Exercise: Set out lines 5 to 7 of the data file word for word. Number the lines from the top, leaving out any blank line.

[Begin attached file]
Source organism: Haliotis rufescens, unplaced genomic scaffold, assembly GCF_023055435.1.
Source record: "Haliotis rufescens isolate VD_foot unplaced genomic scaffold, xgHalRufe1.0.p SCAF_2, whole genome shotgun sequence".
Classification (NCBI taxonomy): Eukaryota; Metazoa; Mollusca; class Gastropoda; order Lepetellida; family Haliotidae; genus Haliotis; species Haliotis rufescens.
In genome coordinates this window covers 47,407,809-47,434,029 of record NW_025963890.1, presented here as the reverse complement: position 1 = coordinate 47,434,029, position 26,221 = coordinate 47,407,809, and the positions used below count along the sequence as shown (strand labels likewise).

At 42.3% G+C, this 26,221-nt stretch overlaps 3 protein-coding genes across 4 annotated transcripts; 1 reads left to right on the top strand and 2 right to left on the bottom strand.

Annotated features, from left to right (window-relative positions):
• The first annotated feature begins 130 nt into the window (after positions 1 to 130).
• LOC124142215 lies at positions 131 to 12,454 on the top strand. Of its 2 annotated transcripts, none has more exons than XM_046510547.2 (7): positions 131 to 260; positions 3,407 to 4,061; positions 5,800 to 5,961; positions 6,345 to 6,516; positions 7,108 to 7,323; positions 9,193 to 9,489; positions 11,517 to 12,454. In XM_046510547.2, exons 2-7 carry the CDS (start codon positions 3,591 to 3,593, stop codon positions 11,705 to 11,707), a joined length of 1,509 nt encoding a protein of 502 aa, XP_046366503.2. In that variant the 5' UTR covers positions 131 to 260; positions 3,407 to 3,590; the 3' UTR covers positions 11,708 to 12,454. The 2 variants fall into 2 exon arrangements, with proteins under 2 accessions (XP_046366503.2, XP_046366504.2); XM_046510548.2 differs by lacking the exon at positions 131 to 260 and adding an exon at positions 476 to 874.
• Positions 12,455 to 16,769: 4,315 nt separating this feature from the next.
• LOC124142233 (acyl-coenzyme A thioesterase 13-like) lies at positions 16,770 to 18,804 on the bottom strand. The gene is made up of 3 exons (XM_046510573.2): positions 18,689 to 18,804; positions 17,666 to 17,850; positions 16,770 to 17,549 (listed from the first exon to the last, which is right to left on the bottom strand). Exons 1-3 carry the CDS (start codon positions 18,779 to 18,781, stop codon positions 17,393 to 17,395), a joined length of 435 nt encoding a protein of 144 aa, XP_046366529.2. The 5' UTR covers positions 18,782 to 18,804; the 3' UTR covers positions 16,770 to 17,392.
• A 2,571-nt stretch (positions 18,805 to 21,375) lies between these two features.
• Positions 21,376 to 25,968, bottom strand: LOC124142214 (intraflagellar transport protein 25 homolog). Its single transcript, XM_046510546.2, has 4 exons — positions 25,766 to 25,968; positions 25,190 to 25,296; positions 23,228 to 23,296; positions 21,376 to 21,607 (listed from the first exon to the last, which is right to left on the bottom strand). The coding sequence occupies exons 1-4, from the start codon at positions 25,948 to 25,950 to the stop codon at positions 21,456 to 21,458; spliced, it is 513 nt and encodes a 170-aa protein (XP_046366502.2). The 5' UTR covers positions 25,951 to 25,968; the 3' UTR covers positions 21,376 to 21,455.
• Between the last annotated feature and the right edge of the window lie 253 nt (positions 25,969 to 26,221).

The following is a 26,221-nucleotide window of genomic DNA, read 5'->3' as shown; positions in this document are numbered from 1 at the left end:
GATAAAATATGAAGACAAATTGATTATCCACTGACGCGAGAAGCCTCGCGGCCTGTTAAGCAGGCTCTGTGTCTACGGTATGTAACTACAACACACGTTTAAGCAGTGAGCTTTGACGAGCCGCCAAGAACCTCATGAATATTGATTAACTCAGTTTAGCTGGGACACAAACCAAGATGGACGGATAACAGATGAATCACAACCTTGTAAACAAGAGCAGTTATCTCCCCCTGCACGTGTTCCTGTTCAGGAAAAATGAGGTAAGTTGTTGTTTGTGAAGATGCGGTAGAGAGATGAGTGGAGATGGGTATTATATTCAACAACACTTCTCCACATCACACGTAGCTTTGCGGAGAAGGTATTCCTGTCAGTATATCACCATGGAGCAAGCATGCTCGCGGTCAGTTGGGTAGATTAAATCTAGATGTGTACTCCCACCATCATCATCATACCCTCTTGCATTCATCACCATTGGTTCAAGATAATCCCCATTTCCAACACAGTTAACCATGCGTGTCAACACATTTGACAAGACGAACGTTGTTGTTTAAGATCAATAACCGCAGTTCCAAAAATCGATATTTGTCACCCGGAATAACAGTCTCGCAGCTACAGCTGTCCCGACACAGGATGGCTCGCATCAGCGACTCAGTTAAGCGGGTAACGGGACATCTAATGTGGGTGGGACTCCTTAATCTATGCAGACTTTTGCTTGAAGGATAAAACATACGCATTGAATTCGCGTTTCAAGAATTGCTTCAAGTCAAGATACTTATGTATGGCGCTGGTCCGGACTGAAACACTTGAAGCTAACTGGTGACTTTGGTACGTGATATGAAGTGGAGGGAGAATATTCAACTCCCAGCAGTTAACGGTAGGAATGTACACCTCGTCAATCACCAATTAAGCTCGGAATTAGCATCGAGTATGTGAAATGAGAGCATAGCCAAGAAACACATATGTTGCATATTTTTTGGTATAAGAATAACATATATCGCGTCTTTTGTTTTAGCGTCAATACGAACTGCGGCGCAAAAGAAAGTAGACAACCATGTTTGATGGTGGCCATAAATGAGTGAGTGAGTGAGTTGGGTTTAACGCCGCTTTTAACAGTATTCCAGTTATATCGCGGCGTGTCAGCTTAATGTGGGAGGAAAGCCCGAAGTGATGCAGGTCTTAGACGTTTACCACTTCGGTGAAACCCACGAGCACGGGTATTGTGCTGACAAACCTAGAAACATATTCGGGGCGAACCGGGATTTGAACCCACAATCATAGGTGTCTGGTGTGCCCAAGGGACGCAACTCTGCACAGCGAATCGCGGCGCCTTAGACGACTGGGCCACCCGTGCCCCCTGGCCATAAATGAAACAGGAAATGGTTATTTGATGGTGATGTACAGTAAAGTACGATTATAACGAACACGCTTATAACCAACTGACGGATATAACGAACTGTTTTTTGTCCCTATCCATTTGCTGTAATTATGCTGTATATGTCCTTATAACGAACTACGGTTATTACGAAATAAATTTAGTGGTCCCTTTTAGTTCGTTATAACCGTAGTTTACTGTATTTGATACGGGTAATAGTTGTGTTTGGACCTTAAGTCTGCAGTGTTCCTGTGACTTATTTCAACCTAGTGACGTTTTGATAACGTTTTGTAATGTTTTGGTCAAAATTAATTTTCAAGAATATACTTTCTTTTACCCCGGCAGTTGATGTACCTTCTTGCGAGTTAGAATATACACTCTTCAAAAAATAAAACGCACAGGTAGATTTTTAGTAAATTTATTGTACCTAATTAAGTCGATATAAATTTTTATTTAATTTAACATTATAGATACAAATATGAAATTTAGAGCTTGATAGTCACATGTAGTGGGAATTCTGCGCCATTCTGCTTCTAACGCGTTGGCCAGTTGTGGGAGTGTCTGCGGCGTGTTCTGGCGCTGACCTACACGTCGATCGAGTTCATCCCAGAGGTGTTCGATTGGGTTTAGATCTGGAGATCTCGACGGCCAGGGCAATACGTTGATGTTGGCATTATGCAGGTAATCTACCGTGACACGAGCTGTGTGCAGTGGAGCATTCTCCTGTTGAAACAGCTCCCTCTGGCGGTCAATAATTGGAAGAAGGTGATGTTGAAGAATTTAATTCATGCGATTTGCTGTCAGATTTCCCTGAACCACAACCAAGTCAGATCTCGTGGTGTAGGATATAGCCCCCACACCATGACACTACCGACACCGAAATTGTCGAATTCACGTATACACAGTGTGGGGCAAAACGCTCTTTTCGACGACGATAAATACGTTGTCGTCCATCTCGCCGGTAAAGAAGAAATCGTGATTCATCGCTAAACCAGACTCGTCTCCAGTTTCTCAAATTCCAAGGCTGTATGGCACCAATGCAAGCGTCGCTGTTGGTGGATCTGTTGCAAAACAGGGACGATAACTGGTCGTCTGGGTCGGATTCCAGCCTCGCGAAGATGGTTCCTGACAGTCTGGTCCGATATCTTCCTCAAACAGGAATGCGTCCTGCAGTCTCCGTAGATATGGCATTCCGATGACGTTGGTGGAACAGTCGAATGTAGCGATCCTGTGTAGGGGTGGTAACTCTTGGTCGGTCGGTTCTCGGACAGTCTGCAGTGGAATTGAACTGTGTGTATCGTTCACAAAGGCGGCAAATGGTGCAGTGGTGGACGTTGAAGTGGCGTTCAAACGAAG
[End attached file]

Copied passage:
At 42.3% G+C, this 26,221-nt stretch overlaps 3 protein-coding genes across 4 annotated transcripts; 1 reads left to right on the top strand and 2 right to left on the bottom strand.

Annotated features, from left to right (window-relative positions):
• The first annotated feature begins 130 nt into the window (after positions 1 to 130).